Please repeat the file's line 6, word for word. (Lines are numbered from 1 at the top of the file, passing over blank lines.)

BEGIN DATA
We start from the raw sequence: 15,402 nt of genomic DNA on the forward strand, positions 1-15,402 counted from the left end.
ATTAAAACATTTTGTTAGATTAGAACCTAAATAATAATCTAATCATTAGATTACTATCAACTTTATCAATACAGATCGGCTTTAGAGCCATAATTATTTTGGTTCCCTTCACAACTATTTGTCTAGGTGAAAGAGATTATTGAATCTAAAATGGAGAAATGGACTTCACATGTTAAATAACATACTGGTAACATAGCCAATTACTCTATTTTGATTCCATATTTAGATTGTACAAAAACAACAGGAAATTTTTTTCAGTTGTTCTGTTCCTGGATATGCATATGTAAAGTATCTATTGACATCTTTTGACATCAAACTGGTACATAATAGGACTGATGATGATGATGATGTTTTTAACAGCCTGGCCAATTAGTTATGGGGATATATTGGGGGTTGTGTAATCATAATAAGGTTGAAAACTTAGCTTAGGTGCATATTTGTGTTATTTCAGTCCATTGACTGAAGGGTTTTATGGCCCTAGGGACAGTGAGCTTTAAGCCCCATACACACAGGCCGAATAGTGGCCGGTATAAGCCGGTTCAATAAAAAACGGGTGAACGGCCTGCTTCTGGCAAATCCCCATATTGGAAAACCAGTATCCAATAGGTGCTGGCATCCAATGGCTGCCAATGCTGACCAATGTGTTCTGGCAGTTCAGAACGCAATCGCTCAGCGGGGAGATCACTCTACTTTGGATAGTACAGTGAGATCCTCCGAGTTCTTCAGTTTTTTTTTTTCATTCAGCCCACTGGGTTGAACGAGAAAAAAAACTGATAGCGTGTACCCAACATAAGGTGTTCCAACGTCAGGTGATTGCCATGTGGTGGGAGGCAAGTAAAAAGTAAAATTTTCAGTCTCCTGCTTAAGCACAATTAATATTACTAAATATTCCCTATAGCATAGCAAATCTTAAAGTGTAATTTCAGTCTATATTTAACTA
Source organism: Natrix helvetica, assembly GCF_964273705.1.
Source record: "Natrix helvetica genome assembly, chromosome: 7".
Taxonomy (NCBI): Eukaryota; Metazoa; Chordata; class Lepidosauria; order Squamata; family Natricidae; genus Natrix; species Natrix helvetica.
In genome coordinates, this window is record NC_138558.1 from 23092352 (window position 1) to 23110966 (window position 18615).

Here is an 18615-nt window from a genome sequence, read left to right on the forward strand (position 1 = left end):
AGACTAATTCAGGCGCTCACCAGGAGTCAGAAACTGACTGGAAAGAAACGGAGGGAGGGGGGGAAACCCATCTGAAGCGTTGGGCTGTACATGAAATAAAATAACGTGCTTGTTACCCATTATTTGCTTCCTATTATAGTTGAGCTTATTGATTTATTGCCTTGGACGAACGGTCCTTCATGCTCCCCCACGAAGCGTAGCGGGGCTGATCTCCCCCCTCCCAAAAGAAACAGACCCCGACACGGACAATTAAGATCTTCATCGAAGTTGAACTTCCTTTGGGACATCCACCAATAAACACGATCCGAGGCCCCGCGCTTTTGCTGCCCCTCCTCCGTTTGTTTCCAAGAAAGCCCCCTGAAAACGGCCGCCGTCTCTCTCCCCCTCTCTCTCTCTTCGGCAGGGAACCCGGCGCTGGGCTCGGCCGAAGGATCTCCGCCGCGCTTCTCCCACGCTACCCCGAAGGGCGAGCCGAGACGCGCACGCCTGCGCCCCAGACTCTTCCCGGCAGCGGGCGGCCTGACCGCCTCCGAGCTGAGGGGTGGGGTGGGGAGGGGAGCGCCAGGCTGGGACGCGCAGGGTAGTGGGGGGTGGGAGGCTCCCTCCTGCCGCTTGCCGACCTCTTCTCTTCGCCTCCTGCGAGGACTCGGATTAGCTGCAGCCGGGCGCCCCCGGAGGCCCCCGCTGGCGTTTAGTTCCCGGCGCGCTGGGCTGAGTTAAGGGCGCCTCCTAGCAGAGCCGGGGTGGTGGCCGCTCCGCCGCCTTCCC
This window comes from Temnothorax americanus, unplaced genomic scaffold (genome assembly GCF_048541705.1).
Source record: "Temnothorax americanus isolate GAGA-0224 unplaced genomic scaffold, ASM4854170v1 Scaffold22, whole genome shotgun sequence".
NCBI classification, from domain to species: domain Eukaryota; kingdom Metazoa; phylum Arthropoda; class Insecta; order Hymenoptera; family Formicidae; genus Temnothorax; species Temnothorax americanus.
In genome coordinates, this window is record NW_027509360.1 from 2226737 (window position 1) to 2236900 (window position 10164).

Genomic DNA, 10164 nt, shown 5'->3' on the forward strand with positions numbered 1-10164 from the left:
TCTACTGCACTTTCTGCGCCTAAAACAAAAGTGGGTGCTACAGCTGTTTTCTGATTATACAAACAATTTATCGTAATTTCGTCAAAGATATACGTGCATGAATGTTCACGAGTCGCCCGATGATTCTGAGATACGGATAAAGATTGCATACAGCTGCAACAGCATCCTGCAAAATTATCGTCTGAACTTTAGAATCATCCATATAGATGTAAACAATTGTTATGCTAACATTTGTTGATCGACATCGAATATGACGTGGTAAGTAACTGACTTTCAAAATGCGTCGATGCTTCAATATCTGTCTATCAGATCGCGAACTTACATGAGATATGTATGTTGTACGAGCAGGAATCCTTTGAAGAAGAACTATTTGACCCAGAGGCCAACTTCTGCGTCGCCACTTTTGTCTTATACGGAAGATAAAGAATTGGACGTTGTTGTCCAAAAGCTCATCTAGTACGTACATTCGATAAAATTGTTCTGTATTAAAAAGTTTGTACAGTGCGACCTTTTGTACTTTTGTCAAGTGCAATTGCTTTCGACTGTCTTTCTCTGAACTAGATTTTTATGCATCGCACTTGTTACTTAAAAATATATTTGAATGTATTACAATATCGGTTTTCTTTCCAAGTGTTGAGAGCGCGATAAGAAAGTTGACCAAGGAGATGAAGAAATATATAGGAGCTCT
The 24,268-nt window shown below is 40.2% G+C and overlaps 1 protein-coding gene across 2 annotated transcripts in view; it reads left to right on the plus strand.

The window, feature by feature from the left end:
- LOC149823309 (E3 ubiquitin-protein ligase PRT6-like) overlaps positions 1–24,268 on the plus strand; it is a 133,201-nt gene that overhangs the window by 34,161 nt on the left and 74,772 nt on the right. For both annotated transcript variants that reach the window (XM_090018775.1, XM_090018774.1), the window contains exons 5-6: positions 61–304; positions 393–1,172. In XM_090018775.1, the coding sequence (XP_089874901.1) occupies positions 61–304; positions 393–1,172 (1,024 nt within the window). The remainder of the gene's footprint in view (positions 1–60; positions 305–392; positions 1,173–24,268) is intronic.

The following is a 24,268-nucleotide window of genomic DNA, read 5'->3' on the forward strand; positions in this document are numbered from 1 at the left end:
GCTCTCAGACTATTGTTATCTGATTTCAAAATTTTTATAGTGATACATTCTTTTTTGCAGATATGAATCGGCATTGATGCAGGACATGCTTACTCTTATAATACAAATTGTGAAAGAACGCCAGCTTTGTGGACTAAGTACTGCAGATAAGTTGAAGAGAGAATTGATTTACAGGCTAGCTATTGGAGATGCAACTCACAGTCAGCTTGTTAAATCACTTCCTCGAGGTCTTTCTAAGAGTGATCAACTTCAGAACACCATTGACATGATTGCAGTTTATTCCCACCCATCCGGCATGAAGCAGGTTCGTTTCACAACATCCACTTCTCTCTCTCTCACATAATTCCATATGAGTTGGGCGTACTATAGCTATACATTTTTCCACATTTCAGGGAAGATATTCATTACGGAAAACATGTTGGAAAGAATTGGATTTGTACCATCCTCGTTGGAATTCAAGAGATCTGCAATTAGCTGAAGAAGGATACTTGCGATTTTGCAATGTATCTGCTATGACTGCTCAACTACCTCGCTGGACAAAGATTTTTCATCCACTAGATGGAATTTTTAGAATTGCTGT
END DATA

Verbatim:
In genome coordinates, this window is record NC_138558.1 from 23092352 (window position 1) to 23110966 (window position 18615).